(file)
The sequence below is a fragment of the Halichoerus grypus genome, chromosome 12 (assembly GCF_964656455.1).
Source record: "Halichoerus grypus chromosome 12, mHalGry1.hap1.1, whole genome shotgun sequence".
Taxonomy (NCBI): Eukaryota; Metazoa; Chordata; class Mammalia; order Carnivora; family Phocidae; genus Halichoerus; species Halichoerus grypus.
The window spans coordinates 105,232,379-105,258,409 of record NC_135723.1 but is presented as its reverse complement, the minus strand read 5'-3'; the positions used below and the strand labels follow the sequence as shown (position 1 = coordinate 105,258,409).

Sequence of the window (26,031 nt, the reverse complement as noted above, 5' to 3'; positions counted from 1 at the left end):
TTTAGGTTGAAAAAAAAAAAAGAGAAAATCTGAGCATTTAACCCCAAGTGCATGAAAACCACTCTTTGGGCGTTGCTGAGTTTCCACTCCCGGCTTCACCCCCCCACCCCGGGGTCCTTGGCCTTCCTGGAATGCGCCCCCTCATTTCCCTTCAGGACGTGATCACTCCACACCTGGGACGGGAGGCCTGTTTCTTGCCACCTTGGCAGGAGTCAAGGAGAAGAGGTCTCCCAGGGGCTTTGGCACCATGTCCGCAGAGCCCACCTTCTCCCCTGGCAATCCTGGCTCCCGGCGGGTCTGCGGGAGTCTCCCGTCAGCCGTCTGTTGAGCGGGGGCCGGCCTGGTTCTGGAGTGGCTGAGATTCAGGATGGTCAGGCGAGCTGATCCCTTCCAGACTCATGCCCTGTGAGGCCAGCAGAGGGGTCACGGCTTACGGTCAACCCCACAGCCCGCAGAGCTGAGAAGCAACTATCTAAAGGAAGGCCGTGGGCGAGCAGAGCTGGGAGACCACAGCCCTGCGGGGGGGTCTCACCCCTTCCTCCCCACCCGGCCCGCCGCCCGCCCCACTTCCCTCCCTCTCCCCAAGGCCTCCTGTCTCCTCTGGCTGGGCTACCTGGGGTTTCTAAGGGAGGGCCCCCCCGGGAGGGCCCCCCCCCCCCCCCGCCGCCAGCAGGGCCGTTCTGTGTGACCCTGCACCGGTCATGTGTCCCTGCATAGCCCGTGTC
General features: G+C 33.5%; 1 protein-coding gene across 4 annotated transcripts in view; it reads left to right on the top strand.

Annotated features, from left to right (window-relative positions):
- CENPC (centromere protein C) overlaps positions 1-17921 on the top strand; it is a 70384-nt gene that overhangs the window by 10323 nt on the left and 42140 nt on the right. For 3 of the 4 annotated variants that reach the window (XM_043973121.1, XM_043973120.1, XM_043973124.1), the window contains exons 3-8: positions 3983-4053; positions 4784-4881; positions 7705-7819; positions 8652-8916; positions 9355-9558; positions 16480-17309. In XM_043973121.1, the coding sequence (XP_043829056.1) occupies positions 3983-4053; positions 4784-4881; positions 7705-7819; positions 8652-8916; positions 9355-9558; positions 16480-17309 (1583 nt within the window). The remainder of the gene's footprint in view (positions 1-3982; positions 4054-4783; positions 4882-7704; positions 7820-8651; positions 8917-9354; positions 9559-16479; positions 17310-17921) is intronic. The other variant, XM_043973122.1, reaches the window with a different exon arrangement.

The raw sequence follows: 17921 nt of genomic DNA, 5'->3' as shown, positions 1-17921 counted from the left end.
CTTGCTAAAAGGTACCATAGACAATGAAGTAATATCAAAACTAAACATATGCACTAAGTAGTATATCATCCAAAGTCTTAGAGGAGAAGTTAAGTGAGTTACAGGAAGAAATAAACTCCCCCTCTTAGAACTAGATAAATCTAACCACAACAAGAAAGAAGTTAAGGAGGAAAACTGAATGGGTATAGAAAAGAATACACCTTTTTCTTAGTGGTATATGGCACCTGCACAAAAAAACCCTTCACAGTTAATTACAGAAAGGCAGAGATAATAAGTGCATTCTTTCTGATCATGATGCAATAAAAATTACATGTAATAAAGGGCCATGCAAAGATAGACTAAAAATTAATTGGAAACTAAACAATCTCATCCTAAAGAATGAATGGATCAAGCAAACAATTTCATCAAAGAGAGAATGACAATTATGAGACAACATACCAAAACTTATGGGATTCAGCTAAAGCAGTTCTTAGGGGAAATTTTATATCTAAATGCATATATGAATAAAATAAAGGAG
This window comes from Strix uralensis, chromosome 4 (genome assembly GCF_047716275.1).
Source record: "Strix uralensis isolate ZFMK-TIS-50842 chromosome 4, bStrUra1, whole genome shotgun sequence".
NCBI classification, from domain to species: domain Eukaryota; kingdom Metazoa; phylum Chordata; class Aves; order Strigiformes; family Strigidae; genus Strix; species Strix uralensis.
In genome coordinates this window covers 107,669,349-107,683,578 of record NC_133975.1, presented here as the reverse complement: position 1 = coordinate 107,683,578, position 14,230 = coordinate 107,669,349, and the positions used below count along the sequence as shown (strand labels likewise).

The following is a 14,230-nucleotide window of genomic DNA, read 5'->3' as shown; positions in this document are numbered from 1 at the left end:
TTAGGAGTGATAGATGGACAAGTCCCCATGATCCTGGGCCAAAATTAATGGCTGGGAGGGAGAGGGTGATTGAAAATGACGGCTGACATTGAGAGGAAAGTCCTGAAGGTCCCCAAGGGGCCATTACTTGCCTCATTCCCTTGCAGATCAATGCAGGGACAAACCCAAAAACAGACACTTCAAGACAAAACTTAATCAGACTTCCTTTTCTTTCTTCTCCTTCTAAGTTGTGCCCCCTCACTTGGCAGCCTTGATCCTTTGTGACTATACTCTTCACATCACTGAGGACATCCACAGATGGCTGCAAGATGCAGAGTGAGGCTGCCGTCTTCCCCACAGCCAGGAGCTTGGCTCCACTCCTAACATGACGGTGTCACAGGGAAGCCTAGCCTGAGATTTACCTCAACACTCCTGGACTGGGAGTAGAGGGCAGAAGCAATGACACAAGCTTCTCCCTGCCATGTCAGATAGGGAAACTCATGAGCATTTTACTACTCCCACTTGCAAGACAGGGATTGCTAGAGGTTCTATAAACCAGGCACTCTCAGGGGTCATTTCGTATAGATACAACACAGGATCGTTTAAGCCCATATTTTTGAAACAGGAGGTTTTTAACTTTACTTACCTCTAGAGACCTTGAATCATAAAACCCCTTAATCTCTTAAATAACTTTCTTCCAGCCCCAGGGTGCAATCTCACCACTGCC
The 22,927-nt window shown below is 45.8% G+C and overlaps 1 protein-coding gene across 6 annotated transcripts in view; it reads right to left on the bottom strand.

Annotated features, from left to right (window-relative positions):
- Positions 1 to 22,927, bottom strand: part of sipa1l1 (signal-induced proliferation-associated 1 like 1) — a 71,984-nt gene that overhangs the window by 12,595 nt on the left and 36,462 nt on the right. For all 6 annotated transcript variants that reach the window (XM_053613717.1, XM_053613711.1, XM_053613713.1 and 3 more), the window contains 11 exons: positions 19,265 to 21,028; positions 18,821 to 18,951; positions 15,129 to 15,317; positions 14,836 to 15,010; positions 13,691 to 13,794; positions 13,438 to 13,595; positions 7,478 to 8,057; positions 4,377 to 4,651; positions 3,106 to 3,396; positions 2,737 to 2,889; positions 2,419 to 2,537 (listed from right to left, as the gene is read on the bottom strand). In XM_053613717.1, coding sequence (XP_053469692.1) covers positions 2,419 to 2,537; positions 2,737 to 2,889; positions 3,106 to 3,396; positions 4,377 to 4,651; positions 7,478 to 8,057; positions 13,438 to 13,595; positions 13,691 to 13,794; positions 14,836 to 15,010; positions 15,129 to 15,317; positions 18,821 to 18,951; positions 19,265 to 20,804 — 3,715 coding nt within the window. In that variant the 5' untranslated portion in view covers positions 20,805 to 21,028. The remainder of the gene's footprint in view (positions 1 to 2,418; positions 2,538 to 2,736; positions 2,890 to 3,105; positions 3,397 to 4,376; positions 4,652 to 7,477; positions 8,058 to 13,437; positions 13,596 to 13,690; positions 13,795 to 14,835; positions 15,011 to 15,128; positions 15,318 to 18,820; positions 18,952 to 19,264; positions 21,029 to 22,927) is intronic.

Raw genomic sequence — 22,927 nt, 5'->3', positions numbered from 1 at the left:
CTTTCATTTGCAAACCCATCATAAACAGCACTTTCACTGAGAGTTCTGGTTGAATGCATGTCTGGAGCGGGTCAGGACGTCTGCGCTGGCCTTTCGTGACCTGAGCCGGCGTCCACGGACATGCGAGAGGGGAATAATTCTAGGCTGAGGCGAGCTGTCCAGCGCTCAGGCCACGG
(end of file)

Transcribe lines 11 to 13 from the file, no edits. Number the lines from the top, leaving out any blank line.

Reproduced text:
CTTGCTAAAAGGTACCATAGACAATGAAGTAATATCAAAACTAAACATATGCACTAAGTAGTATATCATCCAAAGTCTTAGAGGAGAAGTTAAGTGAGTTACAGGAAGAAATAAACTCCCCCTCTTAGAACTAGATAAATCTAACCACAACAAGAAAGAAGTTAAGGAGGAAAACTGAATGGGTATAGAAAAGAATACACCTTTTTCTTAGTGGTATATGGCACCTGCACAAAAAAACCCTTCACAGTTAATTACAGAAAGGCAGAGATAATAAGTGCATTCTTTCTGATCATGATGCAATAAAAATTACATGTAATAAAGGGCCATGCAAAGATAGACTAAAAATTAATTGGAAACTAAACAATCTCATCCTAAAGAATGAATGGATCAAGCAAACAATTTCATCAAAGAGAGAATGACAATTATGAGACAACATACCAAAACTTATGGGATTCAGCTAAAGCAGTTCTTAGGGGAAATTTTATATCTAAATGCATATATGAATAAAATAAAGGAG
This window comes from Strix uralensis, chromosome 4 (genome assembly GCF_047716275.1).
Source record: "Strix uralensis isolate ZFMK-TIS-50842 chromosome 4, bStrUra1, whole genome shotgun sequence".